Would Joseph Stalin have approved of Seattle Children's Theatre's world-première production of "Peter and the Wolf"?
Probably not, despite the Soviet Union dictator's indirect role in the creation of Ukrainian-born composer Sergei Prokofiev's best-known work.
Commissioned by the Moscow Central Children's Theater not long after Prokofiev returned to Russia after years of living and composing in America and Europe, "Peter and the Wolf" was written over four days in 1936 shortly after Stalin established a repressive "Composers Union" that determined what kind of music was acceptable for the masses.
A forward-looking experimentalist with an exotic touch, and composer of fantastic scores for the Kirov Ballet's "Romeo and Juliet" and, later, Sergei Eisenstein's 1938 film "Alexander Nevsky," Prokofiev played it safe and wrote "Peter" as a means of introducing children to various instruments in an orchestra.
The idea was that an orchestra conductor would narrate the story of young Peter's adventures involving sundry pet friends, a hunter and a villainous wolf. Throughout the fable, each character would have a musical signature played by a specific instrument or instrument section: strings for Peter, clarinet for a cat, flute for a bird, oboe for a duck, timpani for the hunter and French horn for the wolf.
Since Prokofiev's time, "Peter and the Wolf" has become an international staple in arts experiences for kids. The script, these days, is sometimes read at public performances by celebrities. (A quick check on Amazon.com reveals various "Peter" CDs narrated by David Bowie, Patrick Stewart and - the one I'd love to hear - Dame Edna Everage.) But it's the music's melodious identities - the plaintive oboe's fowl-like kvetching, the string section's boyish exuberance and anticipation - that stick with one forever, even after Prokofiev's specific tale fades from memory.
Leave it to Seattle Children's Theatre to revive that story and reinvigorate "Peter" by turning it into a charming and funny burlesque. Yes, the original music is still there, wrapped around a comic retelling of "Peter," now augmented by dialogue, songs, puppets, shadow play and witty actors.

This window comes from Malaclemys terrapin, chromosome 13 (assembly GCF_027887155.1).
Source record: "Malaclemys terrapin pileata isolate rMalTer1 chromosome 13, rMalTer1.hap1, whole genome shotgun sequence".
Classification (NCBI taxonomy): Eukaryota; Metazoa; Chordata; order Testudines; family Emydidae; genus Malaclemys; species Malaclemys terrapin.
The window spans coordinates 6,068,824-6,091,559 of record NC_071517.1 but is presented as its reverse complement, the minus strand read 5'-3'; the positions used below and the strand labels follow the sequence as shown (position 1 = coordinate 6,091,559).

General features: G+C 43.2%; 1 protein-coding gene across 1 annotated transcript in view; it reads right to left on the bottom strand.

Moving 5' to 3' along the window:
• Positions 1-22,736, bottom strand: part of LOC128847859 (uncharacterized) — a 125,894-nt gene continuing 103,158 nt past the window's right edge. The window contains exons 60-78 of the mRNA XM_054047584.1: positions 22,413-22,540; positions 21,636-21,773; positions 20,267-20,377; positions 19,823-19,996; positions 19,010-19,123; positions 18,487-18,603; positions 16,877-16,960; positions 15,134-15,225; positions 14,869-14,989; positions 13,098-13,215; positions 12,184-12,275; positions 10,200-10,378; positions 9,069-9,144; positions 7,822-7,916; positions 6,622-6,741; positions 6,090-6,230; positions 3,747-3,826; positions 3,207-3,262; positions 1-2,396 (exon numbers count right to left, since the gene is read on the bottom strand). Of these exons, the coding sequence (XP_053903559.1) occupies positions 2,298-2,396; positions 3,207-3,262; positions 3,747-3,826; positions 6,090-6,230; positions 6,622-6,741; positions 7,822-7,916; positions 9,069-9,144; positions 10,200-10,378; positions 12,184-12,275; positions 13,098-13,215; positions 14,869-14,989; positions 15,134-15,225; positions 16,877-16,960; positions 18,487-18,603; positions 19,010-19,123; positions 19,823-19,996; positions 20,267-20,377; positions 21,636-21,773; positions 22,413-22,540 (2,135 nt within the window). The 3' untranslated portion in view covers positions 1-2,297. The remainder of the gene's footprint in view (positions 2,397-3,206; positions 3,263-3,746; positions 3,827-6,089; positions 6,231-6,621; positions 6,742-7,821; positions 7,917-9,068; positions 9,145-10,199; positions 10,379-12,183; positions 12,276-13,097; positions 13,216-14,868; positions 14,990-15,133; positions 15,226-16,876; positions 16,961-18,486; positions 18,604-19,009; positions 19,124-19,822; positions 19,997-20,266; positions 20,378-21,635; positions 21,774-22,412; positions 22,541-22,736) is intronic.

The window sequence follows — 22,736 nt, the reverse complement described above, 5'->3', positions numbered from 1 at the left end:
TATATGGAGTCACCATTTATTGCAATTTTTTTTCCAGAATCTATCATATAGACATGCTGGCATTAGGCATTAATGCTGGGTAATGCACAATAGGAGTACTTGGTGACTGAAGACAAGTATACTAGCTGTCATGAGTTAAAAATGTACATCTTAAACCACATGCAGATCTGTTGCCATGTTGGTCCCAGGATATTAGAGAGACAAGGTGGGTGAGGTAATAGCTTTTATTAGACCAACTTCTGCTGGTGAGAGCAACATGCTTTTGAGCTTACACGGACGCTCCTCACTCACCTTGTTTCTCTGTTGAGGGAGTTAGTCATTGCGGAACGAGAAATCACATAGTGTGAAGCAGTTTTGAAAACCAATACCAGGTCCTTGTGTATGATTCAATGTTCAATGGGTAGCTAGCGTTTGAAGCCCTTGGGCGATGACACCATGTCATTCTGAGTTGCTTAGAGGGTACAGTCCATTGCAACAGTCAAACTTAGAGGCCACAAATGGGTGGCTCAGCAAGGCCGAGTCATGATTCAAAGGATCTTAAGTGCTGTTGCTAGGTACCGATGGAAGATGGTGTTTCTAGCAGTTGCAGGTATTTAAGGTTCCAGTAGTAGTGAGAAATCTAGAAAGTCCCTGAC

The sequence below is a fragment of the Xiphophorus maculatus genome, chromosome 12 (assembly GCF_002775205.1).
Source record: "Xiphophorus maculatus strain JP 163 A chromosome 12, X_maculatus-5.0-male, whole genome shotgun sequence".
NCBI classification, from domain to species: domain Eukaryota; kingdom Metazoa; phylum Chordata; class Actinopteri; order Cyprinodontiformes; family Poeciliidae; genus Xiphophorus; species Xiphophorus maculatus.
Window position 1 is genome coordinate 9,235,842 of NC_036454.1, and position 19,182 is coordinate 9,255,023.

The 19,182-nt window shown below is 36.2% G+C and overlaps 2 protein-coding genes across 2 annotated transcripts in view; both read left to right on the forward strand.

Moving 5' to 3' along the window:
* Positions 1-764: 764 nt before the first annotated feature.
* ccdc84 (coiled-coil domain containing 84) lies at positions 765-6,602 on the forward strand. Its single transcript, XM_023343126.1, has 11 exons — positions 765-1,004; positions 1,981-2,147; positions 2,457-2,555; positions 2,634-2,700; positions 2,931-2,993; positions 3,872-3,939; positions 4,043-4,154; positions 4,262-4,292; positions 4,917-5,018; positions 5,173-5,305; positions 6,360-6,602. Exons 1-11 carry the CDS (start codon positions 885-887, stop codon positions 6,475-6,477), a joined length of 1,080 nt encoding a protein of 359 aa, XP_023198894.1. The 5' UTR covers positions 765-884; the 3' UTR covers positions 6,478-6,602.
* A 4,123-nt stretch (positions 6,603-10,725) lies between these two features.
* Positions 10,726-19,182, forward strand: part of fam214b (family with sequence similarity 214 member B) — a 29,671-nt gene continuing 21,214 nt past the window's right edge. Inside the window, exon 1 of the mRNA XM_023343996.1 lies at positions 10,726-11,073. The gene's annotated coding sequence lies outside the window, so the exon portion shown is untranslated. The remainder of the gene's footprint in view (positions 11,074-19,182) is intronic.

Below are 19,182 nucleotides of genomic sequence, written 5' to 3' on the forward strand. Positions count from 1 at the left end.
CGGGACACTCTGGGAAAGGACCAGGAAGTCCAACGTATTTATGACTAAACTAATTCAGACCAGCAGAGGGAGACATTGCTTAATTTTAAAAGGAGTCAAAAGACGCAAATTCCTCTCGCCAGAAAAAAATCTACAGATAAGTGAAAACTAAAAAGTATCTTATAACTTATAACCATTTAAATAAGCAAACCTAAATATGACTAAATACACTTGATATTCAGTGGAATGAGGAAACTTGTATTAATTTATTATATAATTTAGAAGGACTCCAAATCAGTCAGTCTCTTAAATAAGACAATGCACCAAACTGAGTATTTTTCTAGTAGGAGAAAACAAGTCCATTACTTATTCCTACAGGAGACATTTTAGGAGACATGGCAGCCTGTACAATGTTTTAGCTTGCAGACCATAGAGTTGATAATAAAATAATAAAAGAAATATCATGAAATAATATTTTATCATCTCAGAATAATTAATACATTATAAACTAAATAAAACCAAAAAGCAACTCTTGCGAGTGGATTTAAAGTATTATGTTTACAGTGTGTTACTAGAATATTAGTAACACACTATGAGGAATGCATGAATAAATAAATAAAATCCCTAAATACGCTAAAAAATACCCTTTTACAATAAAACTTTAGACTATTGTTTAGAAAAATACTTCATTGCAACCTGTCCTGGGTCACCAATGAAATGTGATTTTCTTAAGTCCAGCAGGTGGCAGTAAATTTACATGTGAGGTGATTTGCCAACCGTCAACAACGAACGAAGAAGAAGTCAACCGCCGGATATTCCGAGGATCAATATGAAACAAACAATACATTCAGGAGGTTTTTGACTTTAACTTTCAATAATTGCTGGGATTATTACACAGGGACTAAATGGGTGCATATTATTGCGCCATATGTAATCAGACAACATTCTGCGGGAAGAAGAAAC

Prokofiev's work is honored in a kind of overture in which the characters are linked to their individual themes in a strangely enchanting way. But once this "Peter" acknowledges its source, the gloves come off: the sight gags are slapstick and surreal, the verbal sparring is crisp, and a quartet of live musicians weaves strands from Prokofiev's score into composer Hummie Mann's bursts of tango, waltz, Charleston and cartoon music. (Mann is a two-time Emmy Award winner; one of those prizes was for arranging Billy Crystal's opening number for the 1992 Academy Awards.)
The book by local playwright Allison Gregory (who previously co-wrote and choreographed SCT's "Go, Dog, Go!") sticks to the essentials. Peter (Daniel Charles Dennis) is warned by his grandfather (Hans Altwies) not to stray into the lush meadow beyond their little farm in the Russian countryside. The problem: the Wolf (a wily, hugely entertaining Altwies) is prowling around the surrounding forest, venturing out to snag a sheep now and then. If Peter goes out to play, the Wolf might get him, or perhaps it will slip onto the farm if Peter carelessly leaves the gate open.
A little worried about that possibility are Bird (Lisa Estridge), Duck (Peter A. Jacobs) and Cat (Liz McCarthy), an ever-bickering trio beloved and protected by Peter. But even after Wolf - dressed in the clothes of a hunter he ate - gets near the tasty critters, Peter boldly (if cluelessly) attempts to catch him with a slingshot, a rope and a design for a Rube Goldberg-like trap. If he can hang on to Wolf before Hunter (Jacobs) arrives - or better yet, parade his prize through town for all to see who captured the menace - then perhaps Grandfather's rebukes about Peter's impulsiveness will lose their sting.
There's just one thing. Wolf has been hearing similar criticisms from his pack all his life, giving him something in common with Peter. (Wolf, by the way, dismisses Peter, at least in cuisine terms, as probably "stringy," like celery, though he hastens to add that sometimes celery really "hits the spot.") The dialogue exchange in which this parallel between the two characters is revealed is the first hint that SCT has no intention of killing off "Peter"'s likable and, these days, environmentally endangered antagonist.
Director (and SCT Artistic Director) Linda Hartzell ultimately updates "Peter" to reflect contemporary appreciation and sympathies for wolves. The result is mixed. Perhaps we should trust kids not to assume that wolves in general should be demonized because of one character in a story. On the other hand, this "Peter" is more farce than myth, and Gregory doesn't take political correctness too far. The script notes that wolves do what they do because, well, they're wolves. And Wolf's revised fate may be worse than death, anyway, if one thinks about the play's closing celebrations too much.
But that's not the point. SCT's "Peter and the Wolf" is lighter on subtext than usual (kids can certainly talk afterward about what it's like to have grownups assume one is always going to screw up, as Grandfather assumes of Peter) and heavy on discovery and joy. If
Prokofiev's original was meant to ease children into orchestral music, SCT's "Peter" serves as a painless way to get youth interested in the composer's classic.